The shape of a cats tail varies greatly between species and the tails we see today are the product of a long and complex evolutionary history. As with many species in the animal kingdom a small wild cats morphology, or physical traits, have been affected by millions of years of natural selection and the differences today can be associated to the different conditions these cats live in to hunt and find a mate.
Pallas cats are native to the steppe regions of Central Asia, where they inhabit elevations of up to 5,000m. Their tails are long, fluffy and extremely lightweight perfect for covering nose and paws from cold winds and freezing conditions. This can also be said of the Andean Mountain cat who lives in a similar environment high in the Andes.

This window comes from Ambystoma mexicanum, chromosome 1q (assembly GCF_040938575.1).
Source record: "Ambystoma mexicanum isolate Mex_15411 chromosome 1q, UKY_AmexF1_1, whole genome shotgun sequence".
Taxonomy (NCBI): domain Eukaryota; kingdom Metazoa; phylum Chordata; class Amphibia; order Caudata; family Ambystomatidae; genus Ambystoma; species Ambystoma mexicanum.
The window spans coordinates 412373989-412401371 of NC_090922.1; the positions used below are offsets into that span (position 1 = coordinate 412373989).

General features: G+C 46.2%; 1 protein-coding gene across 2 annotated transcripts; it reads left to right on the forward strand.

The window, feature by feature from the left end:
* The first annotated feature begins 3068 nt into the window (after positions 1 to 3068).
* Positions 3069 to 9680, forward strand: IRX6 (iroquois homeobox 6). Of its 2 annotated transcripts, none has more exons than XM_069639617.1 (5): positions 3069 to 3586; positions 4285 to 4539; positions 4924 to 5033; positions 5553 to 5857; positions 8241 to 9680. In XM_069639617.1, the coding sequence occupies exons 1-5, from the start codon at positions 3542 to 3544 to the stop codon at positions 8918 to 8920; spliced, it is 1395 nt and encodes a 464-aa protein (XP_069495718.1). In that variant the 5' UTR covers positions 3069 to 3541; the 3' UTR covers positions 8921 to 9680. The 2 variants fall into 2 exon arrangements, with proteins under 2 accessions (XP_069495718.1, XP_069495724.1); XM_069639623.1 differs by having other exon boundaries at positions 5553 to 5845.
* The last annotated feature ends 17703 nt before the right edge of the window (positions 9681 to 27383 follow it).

Like most arboreal cats Margays and Clouded leopards have long and muscular tails that assist with balance when moving around in trees. As they leap about in the canopy the tail is used as a counterweight helping them move effortlessly from branch to branch.
On the other end of the spectrum Bobcats have very small tails. They do however have big paws this helps them hunt for prey in deep snow, having no need for a tail we can see over time it’s gotten smaller and smaller. Lynx’s also share this trait.
Asiatic golden cats and African golden cats also have long muscular tails. Due to a lack of research we are unsure why but being predominantly land hunters maybe the tail is used as a rudder for changing direction quickly much like a cheetah, aiding their stalk and rush hunting method.